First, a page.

While I was living out in Amherst, MA I worked for the computer science department creating math problems in Adobe Flash (well it was Macromedia at the time). The project was called “Wayang Outpost”. It was a virtual SAT tutor that toned in on a students problems and presented exercises to help fill the gaps. It was a lot of fun to be part of.
Now I want to discuss some of the ways we contribute to a more organic form of learning. Social media provides its own set of E-Learning tools in the form of online communities that, once fully understood, can be a mecca of untapped knowledge. Between blogging, social bookmarking, micro-blogging and social networking we have multiple avenues through which to tap into this wealth of information. Once one learns how to efficiently navigate the virtual scholastic tubes, the possibilities are endless.
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First lets look at Twitter. I like to see it as a collection of experts. What they’re experts in is of little matter to me because I am not approaching them directly. All I have to do is bring up a topic and those closest to it will speak up and present their two cents and possibly point me to resources. Another approach is to only follow those who are experts in a topic that I am interested in. Like minded individuals sharing knowledge in real time 24/7.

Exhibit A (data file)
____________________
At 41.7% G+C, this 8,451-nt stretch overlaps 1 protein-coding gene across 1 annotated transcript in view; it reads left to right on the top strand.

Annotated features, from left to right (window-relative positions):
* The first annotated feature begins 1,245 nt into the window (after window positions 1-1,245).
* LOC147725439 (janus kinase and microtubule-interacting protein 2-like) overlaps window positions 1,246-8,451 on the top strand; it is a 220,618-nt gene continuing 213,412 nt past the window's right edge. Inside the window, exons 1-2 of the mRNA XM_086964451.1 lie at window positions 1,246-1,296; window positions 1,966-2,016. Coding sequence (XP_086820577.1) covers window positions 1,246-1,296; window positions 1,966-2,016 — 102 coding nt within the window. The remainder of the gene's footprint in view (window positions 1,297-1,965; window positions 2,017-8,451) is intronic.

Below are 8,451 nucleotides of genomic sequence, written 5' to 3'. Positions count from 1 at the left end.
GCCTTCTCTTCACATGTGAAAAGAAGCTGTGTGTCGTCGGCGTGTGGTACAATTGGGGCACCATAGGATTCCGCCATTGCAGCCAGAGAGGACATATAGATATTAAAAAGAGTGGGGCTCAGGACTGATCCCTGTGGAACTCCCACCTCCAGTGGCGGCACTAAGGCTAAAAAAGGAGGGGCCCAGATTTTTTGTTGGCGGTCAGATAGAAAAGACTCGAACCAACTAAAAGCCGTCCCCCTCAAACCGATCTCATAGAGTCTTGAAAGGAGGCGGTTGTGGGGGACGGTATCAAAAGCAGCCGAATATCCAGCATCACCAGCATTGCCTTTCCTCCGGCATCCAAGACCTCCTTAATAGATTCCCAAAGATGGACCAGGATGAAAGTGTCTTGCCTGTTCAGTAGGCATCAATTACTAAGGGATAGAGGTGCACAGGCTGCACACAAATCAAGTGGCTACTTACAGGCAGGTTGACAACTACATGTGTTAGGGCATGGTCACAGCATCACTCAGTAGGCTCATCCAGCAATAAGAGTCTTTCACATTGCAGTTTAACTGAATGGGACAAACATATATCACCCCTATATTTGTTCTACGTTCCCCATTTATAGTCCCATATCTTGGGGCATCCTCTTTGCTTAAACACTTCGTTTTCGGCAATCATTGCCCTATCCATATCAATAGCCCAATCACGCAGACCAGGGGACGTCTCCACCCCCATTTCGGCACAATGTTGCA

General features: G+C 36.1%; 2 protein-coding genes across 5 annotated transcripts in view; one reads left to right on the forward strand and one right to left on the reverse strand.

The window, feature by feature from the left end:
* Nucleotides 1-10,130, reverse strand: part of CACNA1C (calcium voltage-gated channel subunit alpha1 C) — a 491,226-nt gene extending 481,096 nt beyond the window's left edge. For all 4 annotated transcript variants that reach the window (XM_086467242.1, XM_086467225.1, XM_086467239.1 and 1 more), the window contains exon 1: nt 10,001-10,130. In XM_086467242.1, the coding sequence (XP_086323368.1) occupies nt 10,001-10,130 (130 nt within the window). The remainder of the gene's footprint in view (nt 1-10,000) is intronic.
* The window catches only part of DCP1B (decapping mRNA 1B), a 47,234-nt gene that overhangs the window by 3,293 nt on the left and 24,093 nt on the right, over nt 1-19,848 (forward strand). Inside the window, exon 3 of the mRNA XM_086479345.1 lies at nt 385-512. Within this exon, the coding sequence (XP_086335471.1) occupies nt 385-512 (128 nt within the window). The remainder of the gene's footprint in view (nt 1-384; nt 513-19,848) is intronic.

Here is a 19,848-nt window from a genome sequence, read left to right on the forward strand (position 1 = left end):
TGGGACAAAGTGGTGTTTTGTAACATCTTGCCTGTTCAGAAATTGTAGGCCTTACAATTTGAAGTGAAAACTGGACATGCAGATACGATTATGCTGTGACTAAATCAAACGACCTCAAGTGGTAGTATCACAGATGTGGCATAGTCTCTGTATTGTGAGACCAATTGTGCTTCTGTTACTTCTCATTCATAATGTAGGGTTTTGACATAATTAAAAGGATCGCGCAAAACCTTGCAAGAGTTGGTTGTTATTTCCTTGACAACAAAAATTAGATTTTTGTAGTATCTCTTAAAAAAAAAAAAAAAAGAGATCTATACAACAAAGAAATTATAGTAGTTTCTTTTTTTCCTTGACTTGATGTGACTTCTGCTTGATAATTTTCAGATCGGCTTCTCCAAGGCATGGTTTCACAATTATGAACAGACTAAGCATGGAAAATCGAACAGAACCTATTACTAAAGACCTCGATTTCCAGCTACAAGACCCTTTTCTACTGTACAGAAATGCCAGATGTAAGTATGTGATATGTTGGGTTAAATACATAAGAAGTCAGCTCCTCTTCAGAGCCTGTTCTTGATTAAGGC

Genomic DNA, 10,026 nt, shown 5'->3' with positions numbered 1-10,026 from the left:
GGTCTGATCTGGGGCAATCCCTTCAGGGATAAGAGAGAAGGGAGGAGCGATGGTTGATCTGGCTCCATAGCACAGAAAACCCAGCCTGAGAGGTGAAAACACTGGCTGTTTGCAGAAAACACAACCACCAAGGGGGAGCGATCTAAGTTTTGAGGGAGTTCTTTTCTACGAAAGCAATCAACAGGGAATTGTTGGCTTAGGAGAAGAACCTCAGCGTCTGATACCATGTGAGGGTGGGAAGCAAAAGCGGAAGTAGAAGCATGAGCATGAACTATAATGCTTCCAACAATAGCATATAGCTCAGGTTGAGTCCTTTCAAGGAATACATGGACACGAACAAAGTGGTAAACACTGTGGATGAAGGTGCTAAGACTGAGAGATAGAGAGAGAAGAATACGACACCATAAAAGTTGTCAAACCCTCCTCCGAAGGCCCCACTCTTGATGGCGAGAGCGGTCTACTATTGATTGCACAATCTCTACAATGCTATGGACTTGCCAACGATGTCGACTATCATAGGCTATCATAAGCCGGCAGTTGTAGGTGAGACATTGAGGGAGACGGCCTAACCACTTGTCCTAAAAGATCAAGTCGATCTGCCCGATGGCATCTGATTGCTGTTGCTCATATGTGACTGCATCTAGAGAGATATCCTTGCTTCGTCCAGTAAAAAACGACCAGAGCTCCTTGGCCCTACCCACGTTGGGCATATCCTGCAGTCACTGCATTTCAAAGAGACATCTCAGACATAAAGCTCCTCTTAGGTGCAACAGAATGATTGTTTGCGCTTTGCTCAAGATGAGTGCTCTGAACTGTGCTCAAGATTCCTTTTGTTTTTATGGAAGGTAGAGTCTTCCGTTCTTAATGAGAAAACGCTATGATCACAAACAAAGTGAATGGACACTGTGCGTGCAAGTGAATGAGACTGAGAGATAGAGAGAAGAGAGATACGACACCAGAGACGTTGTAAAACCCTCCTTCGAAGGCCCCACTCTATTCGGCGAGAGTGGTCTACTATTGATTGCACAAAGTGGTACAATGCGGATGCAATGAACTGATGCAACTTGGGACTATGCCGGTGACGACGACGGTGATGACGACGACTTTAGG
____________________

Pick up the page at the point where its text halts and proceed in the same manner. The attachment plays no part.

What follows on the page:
Now I’m off to my virtual library. Or in the case, a social bookmarking site. I could go check out the most popular section on Digg or head over to see what StumbleUpon recommends for me today. These technologies are evolving to become reliable means of obtaining the information I want …. and fast.
And finally we have Blogs. Be it personal or on a specific topic, the blogospehere is notorious for putting out abundant information across multiple topics in epic proportions. Main stream media has already begun to tap into this emerging resource.
Can’t schools also use this information?
College’s and Universities are starting to tap into this massive resource. More specifically, a group of UMass students were instructed to monitor Twitter traffic concerning the presidential debates. It may still be early in the micro-blogging game to call Twitter a reliable means of obtaining and filtering information but it is truly a great start.
There is reason to be weary however. I mean how can we validate any ones expertise online. How do I know your not just feeding me crap. Well I am a firm believer that the crap filters itself out when you have millions of users sorting through this content daily. This is where the means through which you find the blog becomes important.
Social Media is well on its way to becoming one of our main means of communication with the world. The potential is greater than ever for those willing to seek it out. The sky is finally the limit.
– Photo by foundphotoslj
One reply on “E-Learning with Social Media”
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